In 1948, in the raw years after World War II and before the Cold War, something miraculous happened. World leaders determined that there would be a declaration of human rights for all. The UN Declaration of Human Rights was written as a world’s community tried to come to terms with their own actions. As they recovered from the burns of phosphorus in Dresden, the genocide in Nagasaki and the unspeakable inhumanity of Auschwitz. It realised the interdependence of rights. So the cultural rights of minorities were recognised, with the rights to employment and decent housing and the right to live free from torture.
In the years to come world leaders did not live up to their promise. The Western Block privileged civil and political rights and the Eastern Block privileged social and economic rights. And of course millions were not privileged by any rights at all as proxy wars ensued. But the principle is important. What Eleanor Roosevelt and the other leaders recognised in 1948 was that a person lives a life which does not divide rights up. They are interdependent. Human rights are designed for minorities. They are for the lonely victim of strip searching, the one follower of Islam living in my street, for any demographic and all demographics. It is their genius and their promise.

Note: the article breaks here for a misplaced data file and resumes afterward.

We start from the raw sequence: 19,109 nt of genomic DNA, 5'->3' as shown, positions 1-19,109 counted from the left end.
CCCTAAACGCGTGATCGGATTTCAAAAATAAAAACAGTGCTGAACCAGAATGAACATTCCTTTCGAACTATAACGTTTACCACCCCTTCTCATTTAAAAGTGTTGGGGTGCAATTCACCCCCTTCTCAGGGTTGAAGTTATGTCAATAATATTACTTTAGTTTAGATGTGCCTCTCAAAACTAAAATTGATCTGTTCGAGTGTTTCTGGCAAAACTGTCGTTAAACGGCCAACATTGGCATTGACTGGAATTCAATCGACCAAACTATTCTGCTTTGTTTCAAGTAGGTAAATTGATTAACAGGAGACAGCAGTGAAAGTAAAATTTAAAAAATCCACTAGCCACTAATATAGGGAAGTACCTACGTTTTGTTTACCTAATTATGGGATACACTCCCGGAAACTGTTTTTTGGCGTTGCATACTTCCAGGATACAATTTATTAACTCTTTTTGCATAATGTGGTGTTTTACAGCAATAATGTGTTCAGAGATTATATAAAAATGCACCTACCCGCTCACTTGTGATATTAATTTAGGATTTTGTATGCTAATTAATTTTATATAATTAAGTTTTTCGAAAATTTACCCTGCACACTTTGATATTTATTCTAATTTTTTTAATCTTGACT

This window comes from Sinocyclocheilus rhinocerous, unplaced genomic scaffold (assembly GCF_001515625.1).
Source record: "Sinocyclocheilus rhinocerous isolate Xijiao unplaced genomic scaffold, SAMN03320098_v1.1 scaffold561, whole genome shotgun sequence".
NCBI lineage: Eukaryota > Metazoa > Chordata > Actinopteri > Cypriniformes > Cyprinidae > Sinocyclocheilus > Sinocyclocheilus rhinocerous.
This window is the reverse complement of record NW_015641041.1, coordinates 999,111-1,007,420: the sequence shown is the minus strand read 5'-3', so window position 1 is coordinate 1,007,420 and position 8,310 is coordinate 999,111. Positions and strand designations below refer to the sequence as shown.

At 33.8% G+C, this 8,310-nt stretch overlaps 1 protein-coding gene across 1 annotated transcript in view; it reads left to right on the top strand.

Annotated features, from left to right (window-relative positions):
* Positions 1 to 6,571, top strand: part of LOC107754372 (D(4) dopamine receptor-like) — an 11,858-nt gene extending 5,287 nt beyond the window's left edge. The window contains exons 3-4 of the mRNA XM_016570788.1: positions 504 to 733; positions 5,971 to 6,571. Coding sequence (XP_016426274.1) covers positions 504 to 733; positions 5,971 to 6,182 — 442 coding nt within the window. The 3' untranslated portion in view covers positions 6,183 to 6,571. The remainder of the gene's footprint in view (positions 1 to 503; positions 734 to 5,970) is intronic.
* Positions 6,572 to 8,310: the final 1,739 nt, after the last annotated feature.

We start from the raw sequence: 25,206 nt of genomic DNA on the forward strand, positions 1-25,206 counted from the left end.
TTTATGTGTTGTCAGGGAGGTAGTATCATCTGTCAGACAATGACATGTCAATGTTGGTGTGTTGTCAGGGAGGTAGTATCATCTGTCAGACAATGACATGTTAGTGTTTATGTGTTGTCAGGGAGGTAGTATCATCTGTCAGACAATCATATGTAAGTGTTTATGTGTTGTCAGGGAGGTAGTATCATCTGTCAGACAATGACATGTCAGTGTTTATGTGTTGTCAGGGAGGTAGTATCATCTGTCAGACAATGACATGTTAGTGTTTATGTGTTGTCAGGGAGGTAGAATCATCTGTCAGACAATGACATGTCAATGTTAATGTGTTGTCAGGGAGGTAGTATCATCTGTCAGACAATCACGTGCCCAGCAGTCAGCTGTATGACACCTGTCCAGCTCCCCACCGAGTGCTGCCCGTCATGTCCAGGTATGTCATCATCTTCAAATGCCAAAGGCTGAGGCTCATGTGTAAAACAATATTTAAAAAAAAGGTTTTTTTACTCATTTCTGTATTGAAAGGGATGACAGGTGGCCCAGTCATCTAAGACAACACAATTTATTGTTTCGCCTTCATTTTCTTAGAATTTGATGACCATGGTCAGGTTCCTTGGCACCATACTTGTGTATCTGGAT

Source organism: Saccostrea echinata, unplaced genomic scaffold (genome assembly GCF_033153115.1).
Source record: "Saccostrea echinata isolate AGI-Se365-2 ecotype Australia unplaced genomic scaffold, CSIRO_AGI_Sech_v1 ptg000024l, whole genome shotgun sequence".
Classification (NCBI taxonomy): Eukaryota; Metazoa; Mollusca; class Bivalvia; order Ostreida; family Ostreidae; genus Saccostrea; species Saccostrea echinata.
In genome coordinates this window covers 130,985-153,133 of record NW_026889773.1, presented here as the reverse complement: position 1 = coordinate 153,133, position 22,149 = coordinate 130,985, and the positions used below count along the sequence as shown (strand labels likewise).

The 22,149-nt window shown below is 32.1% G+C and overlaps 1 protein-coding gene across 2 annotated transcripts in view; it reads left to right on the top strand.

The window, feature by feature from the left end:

The debate on rights here should be reminiscent of all that. Rights do not belong to one section of people. Rights belong to all sections of all people. Playing rights off against each other is both dangerous and self-defeating. Human rights are not hands of poker to be played with or played off.
Everyone has a right to excellence in health care. Everyone. It should be beyond the reach of political argument or discord that those who are sick and vulnerable receive the best care possible. The Bengoa Report gives a possible pathway to that.
That language rights are played off against health care in the 21st century is incomprehensible. That bereaved victims of the conflict, whose experience means they are more likely to be in need of critical care, are asked to make a choice regarding their rights is simply cruel. 
There needs to be an end to the pretence that some rights can get privileged – as a local modern version of what happened in the Cold War. Fulfilment of everybody’s rights needs to be planned and actioned.
The British Government need to legislate for the Irish Language Act. They promised they would if the Assembly didn’t do it in the St Andrews Agreement. And they need to stop pretending that local political discord prevents them funding legacy inquests. It was a mistake in the Stormont House Agreement to place that responsibility with Stormont. The British Government is the ECHR signatory, it holds the legal obligations, it needs to fund them. It needs to stop hiding behind Unionism from their obligations.
And the other legacy mechanisms, that promise to deliver to thousands more victims, from every section of our community needs to have the accountable infrastructure in place to deliver to victims.
Just as our future as a community is interlinked so are our rights. And once we realise that we can be confident that we will all be protected and valued. As a wise woman in 1948 once told us.

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